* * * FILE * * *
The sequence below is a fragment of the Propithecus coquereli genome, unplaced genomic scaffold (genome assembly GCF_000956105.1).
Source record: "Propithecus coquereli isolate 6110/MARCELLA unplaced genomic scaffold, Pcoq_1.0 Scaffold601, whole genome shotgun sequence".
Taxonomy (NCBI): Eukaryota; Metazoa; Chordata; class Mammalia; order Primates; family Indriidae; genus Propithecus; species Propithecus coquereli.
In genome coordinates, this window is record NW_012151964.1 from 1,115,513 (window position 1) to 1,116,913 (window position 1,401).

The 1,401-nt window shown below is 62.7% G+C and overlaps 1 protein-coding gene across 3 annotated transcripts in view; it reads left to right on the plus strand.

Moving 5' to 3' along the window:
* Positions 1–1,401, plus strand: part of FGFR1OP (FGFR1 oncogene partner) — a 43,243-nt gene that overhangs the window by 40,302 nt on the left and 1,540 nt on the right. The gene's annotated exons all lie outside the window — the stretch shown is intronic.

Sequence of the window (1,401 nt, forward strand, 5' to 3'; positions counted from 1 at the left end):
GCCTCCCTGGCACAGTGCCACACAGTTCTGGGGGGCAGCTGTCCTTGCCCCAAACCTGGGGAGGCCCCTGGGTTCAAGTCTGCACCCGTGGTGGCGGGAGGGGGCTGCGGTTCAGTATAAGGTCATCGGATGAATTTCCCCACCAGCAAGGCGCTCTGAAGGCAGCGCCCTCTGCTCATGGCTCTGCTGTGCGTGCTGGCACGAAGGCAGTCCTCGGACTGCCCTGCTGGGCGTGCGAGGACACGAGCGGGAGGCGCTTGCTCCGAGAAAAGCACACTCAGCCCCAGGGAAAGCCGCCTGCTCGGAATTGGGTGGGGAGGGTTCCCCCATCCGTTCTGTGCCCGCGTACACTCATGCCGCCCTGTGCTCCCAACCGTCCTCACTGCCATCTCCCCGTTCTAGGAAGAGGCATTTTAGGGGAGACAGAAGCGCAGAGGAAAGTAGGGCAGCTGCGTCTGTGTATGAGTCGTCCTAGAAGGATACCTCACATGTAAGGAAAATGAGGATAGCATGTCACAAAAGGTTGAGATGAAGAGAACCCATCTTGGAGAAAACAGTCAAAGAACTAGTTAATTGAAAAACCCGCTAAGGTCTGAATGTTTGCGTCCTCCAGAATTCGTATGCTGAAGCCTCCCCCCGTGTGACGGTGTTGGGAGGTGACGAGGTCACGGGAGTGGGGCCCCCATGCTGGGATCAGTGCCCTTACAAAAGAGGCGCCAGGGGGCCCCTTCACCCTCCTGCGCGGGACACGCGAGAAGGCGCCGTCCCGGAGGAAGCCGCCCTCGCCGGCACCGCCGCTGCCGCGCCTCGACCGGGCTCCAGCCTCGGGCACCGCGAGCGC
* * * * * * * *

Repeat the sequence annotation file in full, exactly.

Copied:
The sequence below is a fragment of the Propithecus coquereli genome, unplaced genomic scaffold (genome assembly GCF_000956105.1).
Source record: "Propithecus coquereli isolate 6110/MARCELLA unplaced genomic scaffold, Pcoq_1.0 Scaffold601, whole genome shotgun sequence".
Taxonomy (NCBI): Eukaryota; Metazoa; Chordata; class Mammalia; order Primates; family Indriidae; genus Propithecus; species Propithecus coquereli.
In genome coordinates, this window is record NW_012151964.1 from 1,115,513 (window position 1) to 1,116,913 (window position 1,401).

The 1,401-nt window shown below is 62.7% G+C and overlaps 1 protein-coding gene across 3 annotated transcripts in view; it reads left to right on the plus strand.

Moving 5' to 3' along the window:
* Positions 1–1,401, plus strand: part of FGFR1OP (FGFR1 oncogene partner) — a 43,243-nt gene that overhangs the window by 40,302 nt on the left and 1,540 nt on the right. The gene's annotated exons all lie outside the window — the stretch shown is intronic.

Sequence of the window (1,401 nt, forward strand, 5' to 3'; positions counted from 1 at the left end):
GCCTCCCTGGCACAGTGCCACACAGTTCTGGGGGGCAGCTGTCCTTGCCCCAAACCTGGGGAGGCCCCTGGGTTCAAGTCTGCACCCGTGGTGGCGGGAGGGGGCTGCGGTTCAGTATAAGGTCATCGGATGAATTTCCCCACCAGCAAGGCGCTCTGAAGGCAGCGCCCTCTGCTCATGGCTCTGCTGTGCGTGCTGGCACGAAGGCAGTCCTCGGACTGCCCTGCTGGGCGTGCGAGGACACGAGCGGGAGGCGCTTGCTCCGAGAAAAGCACACTCAGCCCCAGGGAAAGCCGCCTGCTCGGAATTGGGTGGGGAGGGTTCCCCCATCCGTTCTGTGCCCGCGTACACTCATGCCGCCCTGTGCTCCCAACCGTCCTCACTGCCATCTCCCCGTTCTAGGAAGAGGCATTTTAGGGGAGACAGAAGCGCAGAGGAAAGTAGGGCAGCTGCGTCTGTGTATGAGTCGTCCTAGAAGGATACCTCACATGTAAGGAAAATGAGGATAGCATGTCACAAAAGGTTGAGATGAAGAGAACCCATCTTGGAGAAAACAGTCAAAGAACTAGTTAATTGAAAAACCCGCTAAGGTCTGAATGTTTGCGTCCTCCAGAATTCGTATGCTGAAGCCTCCCCCCGTGTGACGGTGTTGGGAGGTGACGAGGTCACGGGAGTGGGGCCCCCATGCTGGGATCAGTGCCCTTACAAAAGAGGCGCCAGGGGGCCCCTTCACCCTCCTGCGCGGGACACGCGAGAAGGCGCCGTCCCGGAGGAAGCCGCCCTCGCCGGCACCGCCGCTGCCGCGCCTCGACCGGGCTCCAGCCTCGGGCACCGCGAGCGC